Joshua Morrison/News Mount Vernon High School Activities Director Justin Sanford, left, talks to his attorney, Daniel Sabol, in Mount Vernon Municipal Court on Thursday. A jury found him guilty of operating a motor vehicle under the influence of alcohol from October 2018.

Joshua Morrison/Mount Vernon News

Mount Vernon High School Activities Director Justin Sanford, left, talks to his attorney, Daniel Sabol, in Mount Vernon Municipal Court on Thursday. A jury found him guilty of operating a motor vehicle under the influence of alcohol from October 2018. Request this photo

 

MOUNT VERNON — The activities director at Mount Vernon High School was found guilty and sentenced for an OVI charge in Mount Vernon Municipal Court on Thursday.

Justin L. Sanford, 43, was found guilty of one charge of Operating a Vehicle under the Influence and he was sentenced to 180 days of jail, with 174 days of it suspended. Of the remaining six days, he was given three days in a driver intervention program and the other three in jail.

Sanford was also sentenced to two years of community control and a drug and alcohol assessment and his driver’s license was suspended for a year from the date of the incident.

The charge stems from a traffic stop in October of 2018 in Mount Vernon.

Sanford was originally stopped for failure to signal in the early hours of Oct. 27 by Mount Vernon patrolman Justin Willis, who was one of three witnesses to testify in the jury trial.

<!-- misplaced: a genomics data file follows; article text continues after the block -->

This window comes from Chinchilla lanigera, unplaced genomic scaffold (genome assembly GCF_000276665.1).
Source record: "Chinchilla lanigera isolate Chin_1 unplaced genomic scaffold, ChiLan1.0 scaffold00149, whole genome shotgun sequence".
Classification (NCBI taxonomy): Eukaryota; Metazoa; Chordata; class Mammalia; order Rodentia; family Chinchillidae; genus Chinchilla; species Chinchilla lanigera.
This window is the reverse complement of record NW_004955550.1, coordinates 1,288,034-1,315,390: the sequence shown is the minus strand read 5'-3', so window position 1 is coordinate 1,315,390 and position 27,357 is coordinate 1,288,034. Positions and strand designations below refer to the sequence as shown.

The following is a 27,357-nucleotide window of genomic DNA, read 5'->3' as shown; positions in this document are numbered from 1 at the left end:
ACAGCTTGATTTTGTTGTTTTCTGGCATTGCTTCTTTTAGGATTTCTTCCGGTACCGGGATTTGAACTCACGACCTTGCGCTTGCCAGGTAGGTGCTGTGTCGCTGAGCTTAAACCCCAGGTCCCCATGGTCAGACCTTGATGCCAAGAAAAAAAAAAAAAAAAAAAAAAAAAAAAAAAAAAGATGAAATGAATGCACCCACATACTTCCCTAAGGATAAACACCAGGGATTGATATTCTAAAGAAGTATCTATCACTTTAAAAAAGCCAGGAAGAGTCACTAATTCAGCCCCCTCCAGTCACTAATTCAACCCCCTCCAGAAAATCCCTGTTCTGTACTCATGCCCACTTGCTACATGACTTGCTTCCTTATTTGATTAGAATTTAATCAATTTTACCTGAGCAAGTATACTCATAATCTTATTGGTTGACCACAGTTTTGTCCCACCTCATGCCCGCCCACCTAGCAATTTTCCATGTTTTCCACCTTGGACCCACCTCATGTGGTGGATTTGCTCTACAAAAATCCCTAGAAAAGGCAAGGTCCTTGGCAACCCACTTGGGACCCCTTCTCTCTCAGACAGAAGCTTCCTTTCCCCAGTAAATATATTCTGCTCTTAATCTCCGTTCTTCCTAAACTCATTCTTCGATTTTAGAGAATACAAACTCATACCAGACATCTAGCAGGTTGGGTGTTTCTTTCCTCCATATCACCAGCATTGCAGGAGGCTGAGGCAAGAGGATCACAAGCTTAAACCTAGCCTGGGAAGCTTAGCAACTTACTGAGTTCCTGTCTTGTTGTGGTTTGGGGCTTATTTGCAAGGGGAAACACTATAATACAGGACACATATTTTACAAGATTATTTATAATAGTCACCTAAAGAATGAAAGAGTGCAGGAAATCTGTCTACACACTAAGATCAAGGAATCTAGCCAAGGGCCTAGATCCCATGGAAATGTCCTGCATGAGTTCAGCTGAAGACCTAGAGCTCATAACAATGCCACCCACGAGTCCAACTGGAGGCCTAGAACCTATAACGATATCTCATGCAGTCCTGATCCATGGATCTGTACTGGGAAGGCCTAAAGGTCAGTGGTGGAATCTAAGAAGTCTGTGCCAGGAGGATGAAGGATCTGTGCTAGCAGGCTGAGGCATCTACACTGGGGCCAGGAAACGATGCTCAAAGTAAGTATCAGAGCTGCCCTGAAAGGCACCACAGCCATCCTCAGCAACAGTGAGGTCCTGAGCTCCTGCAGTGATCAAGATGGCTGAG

During his testimony, the officer stated he had detected an odor of alcohol after stopping Sanford’s vehicle and after interacting with him on the scene, Willis initiated a series of sobriety tests.

According to Willis, each of the tests has a specific number of clues that can indicate impairment in various ways. During his testimony, he said that the first test, called HGN, had six possible clues about vision and eyes and he had determined that Sanford showed all six. In the walk-and-turn test, Sanford displayed five clues and then he showed two in the one-leg test that involved balance. The combination of those test results, as well as other details from the scene, led to his arrest.

Prosecutor Brittany Whitney and defense attorney Daniel Sabol both questioned and cross-examined Willis on the stand about the details of the sobriety testing.

After showing video from Willis’s body camera as well as squad car footage from the night of the incident, Sabol questioned the officer’s procedures during the tests as well as the slippery weather on the uneven brick street in Mount Vernon, while Whitney pointed out Sanford’s behavior before, during and after the testing process.

After his arrest, Sanford was taken to the Knox County Jail and booked. While there, he was offered to take breath or urine tests to determine if he was impaired and he refused to do both, which automatically resulted in a one-year suspension of his driver’s license.

Deputy Sheriff Missy Wheeler, who worked at the jail as a booking officer at the time, testified that she remembered Sanford refusing to take the tests and that his eyes were glossy when he was there.

After the witness testimony and closing arguments from both Whitney and Sabol, the jury of five women and three men deliberated for nearly 90 minutes before rendering the guilty verdict.

Mount Vernon Superintendent Bill Seder was unavailable for comment as of press time.

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John Wareham: 740-397-5333 or john.wareham@mountvernonnews.com and on Twitter, @mountvernonnews

 

 

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